Head motion is a major problem not only in clinical imaging, as described above, but also in research. In high-resolution imaging with cooperative subjects, scan time, and hence spatial resolution, is largely limited by subject motion. In diffusion-weighted imaging (DWI), motion can introduce a bias in diffusion values such as fractional anisotropy and mean diffusivity (4). In functional MRI (fMRI), motion correlated to the stimulus can produce false activations (5); this is particularly problematic when motion is part of the study, such as movement tasks in fMRI. In spectroscopy, the effects of motion are particularly insidious, as motion reduces spectral quality and diagnostic value, but often does not cause distinctive artifacts and so can go unnoticed. This is exacerbated by the long scan times required for spectroscopy, which increase the probability that major head motion will occur.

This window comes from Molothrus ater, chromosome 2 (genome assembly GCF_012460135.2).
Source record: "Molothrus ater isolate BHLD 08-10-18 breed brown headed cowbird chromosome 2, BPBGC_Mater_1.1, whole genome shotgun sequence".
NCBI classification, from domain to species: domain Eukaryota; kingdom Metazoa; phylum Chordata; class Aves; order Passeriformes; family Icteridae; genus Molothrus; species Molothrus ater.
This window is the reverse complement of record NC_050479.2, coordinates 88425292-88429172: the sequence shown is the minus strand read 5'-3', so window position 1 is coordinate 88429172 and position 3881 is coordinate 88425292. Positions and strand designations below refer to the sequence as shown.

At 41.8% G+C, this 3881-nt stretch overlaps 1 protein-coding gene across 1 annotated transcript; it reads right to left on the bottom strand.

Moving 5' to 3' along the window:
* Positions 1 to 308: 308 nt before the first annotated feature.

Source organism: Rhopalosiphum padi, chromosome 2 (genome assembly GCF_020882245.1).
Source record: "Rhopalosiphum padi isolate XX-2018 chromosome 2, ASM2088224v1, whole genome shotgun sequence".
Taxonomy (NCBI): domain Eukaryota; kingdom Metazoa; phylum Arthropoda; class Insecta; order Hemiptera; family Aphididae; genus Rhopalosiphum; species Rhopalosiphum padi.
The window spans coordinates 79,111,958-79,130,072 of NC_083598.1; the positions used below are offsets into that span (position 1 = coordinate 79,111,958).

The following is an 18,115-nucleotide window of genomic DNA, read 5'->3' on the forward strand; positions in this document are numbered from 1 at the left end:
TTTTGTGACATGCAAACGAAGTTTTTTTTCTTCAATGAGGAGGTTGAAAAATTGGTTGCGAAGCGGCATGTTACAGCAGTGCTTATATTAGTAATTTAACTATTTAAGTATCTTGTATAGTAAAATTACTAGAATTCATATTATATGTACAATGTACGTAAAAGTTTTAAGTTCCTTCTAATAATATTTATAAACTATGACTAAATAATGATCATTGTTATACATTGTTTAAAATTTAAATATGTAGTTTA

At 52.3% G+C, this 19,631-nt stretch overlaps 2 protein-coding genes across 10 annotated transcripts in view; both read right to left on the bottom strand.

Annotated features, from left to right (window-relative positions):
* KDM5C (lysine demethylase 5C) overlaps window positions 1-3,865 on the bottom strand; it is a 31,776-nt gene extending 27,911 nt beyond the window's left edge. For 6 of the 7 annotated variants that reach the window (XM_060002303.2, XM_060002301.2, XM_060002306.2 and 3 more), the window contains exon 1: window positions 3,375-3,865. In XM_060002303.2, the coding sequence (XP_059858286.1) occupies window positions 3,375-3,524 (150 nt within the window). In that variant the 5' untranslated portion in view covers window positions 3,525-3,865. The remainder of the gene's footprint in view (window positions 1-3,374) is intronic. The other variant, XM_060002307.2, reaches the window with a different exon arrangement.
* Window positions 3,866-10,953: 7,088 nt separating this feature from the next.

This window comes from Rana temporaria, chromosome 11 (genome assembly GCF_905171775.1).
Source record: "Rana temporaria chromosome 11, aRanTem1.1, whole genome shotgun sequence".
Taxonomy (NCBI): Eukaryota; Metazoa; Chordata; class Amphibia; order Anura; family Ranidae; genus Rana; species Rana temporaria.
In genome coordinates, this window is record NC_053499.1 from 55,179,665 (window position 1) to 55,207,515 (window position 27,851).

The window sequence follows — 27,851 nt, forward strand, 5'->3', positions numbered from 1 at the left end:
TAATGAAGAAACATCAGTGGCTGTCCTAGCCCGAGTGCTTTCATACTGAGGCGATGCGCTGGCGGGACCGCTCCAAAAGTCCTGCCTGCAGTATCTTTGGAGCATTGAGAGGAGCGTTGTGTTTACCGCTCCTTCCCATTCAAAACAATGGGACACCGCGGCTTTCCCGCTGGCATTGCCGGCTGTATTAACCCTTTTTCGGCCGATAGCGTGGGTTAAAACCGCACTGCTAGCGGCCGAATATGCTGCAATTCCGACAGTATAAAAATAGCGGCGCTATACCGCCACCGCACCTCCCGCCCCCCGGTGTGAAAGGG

Although numerous motion prevention and correction techniques exist, current solutions are limited in their applicability. Restraints are only partially effective and tend to be uncomfortable. Anesthesia has the obvious disadvantages of patient safety and cost. Self-navigation techniques, such as PROPELLER (6), and its variants, are of immense value in clinical MRI but are often limited to two-dimensional imaging or particular imaging sequences and trade scan time for robustness to motion. Cardiac and respiratory gating are widely used but also sacrifice scan time and are only suitable for the correction of periodic motion. They are not effective for involuntary patient head motion.